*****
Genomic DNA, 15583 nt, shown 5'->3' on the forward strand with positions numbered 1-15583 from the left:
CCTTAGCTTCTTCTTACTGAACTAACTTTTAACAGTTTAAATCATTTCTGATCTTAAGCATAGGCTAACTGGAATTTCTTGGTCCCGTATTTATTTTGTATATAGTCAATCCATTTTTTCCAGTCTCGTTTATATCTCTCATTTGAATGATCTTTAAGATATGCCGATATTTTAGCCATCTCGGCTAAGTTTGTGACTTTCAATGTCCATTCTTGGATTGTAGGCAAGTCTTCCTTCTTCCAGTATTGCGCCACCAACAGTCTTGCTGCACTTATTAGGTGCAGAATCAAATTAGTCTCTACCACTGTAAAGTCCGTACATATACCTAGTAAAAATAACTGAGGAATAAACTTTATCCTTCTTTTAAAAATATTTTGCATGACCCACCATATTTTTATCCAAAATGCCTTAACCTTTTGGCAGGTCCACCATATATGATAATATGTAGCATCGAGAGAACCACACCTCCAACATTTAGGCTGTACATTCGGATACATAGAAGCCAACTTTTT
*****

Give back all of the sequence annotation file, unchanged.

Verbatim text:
Genomic DNA, 15583 nt, shown 5'->3' on the forward strand with positions numbered 1-15583 from the left:
CCTTAGCTTCTTCTTACTGAACTAACTTTTAACAGTTTAAATCATTTCTGATCTTAAGCATAGGCTAACTGGAATTTCTTGGTCCCGTATTTATTTTGTATATAGTCAATCCATTTTTTCCAGTCTCGTTTATATCTCTCATTTGAATGATCTTTAAGATATGCCGATATTTTAGCCATCTCGGCTAAGTTTGTGACTTTCAATGTCCATTCTTGGATTGTAGGCAAGTCTTCCTTCTTCCAGTATTGCGCCACCAACAGTCTTGCTGCACTTATTAGGTGCAGAATCAAATTAGTCTCTACCACTGTAAAGTCCGTACATATACCTAGTAAAAATAACTGAGGAATAAACTTTATCCTTCTTTTAAAAATATTTTGCATGACCCACCATATTTTTATCCAAAATGCCTTAACCTTTTGGCAGGTCCACCATATATGATAATATGTAGCATCGAGAGAACCACACCTCCAACATTTAGGCTGTACATTCGGATACATAGAAGCCAACTTTTT